As Christmas approaches, the Thomas house is abuzz with activity. Clara Rose is weaving her blue ribbon-winning fabric and Walt is cranking out brooms like who laid the rail.
In an old farmhouse near Baldwinsville there is a treasure. It’s not gold, or buckets of precious stones, it’s more. It’s alive. In Japan, where skilled artisans are revered, the government has designated many of them “Living National Treasures,” making them eligible for special protection and support.
The U.S. – unlike Japan, France and other nations – has not adopted this practice. But if it did, master weaver Clara Rose Thomas would certainly be on the roster.
I first met Clara Rose 30 years ago when my wife began taking weaving lessons from her. We eventually purchased a loom kit from her as well. Those two events became the foundation of a relationship that has lasted to this day.
From the outside, the country farmhouse where Clara Rose and her husband Walt have lived for nearly 60 years looks like any other. But when you step inside, you instantly know that a weaver is in residence. There are looms everywhere! Clara Rose owns 15: seven floor looms, seven tabletop models and a massive antique rug loom, which dates from the late 1790s.
When we met, she was seated at her 20-inch Macomber model. Employing the “double weave pickup” method, she was fashioning a long section of double fabric that would eventually be cut and sewn into wall or window hangings.
As I admired her craftsmanship, she said, smiling, “Nobody but me is crazy enough to do this kind of weaving anymore.”
The unique feature about this technique is that each side has the same design, but the colors are reversed. At the top of each a pocket will be sewn and the hanging hardware inserted. It consists of two antique wooden bobbins salvaged from long defunct New England knitting mills.
Right around the corner, in a bright sunlit room, sat yet another loom, a Harrisville 22-inch, 10-harness model threaded for making note card inserts (more about those later). On a table sat a squadron of shuttles loaded with various weft colors, looking just like a miniature rainbow.
Ready-made weaving patterns for her work are not available. Clara Rose painstakingly works out each warp and weft pattern on graph paper.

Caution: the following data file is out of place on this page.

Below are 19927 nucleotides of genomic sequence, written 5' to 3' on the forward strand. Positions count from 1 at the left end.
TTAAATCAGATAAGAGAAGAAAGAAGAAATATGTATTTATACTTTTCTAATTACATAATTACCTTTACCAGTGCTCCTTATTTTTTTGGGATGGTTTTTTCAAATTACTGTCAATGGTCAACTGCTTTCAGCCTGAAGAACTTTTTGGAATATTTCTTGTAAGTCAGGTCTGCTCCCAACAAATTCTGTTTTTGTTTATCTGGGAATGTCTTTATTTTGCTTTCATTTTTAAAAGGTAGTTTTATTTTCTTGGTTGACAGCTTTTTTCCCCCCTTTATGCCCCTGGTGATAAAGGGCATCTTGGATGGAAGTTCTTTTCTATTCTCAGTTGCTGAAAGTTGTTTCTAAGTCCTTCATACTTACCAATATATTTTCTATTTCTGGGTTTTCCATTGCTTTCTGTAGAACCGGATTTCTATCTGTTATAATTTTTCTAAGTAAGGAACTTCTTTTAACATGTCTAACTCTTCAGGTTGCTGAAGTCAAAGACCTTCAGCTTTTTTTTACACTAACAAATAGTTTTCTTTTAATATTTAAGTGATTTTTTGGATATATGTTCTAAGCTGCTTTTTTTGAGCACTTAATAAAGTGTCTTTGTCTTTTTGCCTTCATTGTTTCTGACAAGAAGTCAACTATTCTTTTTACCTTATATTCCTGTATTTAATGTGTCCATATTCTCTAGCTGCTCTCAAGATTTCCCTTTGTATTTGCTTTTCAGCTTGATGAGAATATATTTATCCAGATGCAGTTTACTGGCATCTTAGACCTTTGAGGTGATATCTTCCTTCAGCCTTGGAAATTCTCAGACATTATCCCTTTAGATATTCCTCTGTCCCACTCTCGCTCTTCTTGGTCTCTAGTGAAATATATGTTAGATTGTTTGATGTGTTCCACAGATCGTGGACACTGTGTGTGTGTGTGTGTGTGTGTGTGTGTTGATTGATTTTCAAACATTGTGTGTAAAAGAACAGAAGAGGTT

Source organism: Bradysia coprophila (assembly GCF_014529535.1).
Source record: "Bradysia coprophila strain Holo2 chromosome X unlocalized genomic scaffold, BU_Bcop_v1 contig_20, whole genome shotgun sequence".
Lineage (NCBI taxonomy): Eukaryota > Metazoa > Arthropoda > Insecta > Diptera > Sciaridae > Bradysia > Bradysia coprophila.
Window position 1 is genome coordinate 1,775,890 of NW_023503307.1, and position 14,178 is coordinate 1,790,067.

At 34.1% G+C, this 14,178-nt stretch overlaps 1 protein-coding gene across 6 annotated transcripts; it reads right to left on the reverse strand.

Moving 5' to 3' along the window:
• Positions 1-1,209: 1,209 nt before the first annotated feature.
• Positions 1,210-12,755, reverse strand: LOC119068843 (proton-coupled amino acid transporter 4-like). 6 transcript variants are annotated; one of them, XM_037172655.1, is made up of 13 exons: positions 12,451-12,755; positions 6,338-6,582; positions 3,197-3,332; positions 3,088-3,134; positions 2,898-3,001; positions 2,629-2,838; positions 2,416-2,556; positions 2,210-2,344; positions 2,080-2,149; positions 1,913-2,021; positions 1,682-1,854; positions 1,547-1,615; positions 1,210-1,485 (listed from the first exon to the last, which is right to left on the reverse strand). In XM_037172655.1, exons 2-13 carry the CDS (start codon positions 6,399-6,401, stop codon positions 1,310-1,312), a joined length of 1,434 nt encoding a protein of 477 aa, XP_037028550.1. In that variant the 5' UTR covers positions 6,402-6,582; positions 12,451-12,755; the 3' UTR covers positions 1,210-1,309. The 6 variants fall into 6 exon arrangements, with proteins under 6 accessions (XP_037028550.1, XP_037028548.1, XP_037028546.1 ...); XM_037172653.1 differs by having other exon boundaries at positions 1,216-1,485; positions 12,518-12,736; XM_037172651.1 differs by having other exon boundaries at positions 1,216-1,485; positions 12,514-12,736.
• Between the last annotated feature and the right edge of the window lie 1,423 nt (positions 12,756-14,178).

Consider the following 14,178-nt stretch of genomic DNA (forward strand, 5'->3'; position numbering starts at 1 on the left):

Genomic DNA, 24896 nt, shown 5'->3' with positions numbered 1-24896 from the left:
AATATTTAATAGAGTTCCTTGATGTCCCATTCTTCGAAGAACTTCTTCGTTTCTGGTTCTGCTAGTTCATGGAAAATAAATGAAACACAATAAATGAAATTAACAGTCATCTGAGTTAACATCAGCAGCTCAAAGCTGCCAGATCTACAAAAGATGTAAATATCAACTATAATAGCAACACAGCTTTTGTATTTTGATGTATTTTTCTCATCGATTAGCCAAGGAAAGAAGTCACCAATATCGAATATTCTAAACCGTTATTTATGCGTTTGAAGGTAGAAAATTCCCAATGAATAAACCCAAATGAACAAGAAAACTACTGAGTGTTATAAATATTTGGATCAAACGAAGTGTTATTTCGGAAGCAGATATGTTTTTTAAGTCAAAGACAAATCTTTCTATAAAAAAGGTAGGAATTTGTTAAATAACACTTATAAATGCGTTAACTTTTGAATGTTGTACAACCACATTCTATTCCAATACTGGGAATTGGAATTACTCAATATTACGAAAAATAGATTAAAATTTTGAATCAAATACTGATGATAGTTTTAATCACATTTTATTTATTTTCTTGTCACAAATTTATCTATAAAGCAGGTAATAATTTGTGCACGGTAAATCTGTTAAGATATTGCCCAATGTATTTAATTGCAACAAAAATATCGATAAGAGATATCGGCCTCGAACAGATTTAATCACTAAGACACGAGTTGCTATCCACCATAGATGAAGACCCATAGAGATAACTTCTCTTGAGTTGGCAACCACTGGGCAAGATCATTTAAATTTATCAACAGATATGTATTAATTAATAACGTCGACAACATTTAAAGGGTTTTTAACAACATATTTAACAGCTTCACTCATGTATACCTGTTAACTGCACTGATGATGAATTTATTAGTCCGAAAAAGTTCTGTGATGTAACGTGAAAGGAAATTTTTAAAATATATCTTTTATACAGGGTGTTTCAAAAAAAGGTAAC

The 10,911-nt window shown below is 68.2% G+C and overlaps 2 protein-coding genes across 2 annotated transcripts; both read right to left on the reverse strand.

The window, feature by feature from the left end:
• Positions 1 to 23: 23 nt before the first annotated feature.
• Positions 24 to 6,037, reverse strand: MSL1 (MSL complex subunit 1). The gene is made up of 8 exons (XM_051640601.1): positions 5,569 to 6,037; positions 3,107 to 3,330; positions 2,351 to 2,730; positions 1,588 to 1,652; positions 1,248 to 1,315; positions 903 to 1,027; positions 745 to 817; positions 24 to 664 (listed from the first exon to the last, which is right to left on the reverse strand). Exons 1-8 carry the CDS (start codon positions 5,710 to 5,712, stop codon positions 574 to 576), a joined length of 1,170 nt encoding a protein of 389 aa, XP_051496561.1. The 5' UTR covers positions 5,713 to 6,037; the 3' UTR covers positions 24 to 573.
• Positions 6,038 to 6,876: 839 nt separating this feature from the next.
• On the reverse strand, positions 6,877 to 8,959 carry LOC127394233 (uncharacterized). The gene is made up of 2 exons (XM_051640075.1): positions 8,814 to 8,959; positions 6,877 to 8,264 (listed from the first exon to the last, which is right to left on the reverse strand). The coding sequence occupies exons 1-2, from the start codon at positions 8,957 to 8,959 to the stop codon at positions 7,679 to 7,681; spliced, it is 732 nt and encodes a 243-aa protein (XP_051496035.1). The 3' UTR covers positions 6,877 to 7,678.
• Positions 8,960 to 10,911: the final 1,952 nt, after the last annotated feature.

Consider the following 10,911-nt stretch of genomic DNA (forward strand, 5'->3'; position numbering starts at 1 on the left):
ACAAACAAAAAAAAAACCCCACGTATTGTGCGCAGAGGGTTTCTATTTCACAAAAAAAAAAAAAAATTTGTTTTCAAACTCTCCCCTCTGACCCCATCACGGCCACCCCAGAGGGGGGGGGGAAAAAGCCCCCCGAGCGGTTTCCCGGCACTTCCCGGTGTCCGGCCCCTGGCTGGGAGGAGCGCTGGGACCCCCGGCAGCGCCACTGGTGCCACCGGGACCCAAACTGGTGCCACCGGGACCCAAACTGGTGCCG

“Thirty-five years ago,” she told us, “I started repeating, ‘When I get old and gray, I’d like to learn to spin and weave.’ My son Bruce chirped up, ‘Mom, then it’s time you got started!’ So we sold a cow and bought a loom.”
The next year, in an effort to meet other weavers and learn more about the craft, she joined the Syracuse Weavers Guild and eventually became president. In 1979, the rigors of running a 500-acre dairy farm coupled with the challenges of increased regulations led the couple to sell the rest of their cows. They reinvented themselves as full-time weavers.
For the past 21 summers, Clara Rose has been a vendor and exhibitor at the New York State Fair. In that time, by her own count, her work has won some 50 blue ribbons. “This year, I only won three,” she told us, quickly adding: “And an honorable mention.”
Given the incredible quality of her work, it’s surprising anyone else wins any ribbons at all.
In an upstairs bedroom were two perfect examples. Covering the bed was a 90-inch woven coverlet done in the “Whig Rose” pattern, named in honor of the Whig party. Because of the width of the piece, it was made from a pair of matching 45-inch panels carefully sewn down the middle. She said it took 50 hours to weave and sew it – incredible.
Atop the coverlet was a hand-woven, hand-dyed wool blanket in a replica pattern of an authentic English wool blanket from the 19th century. “I dyed the red using madder, the same dye used to color the uniforms of British Redcoats,” Clara Rose said. “For the blue, I used native indigo.”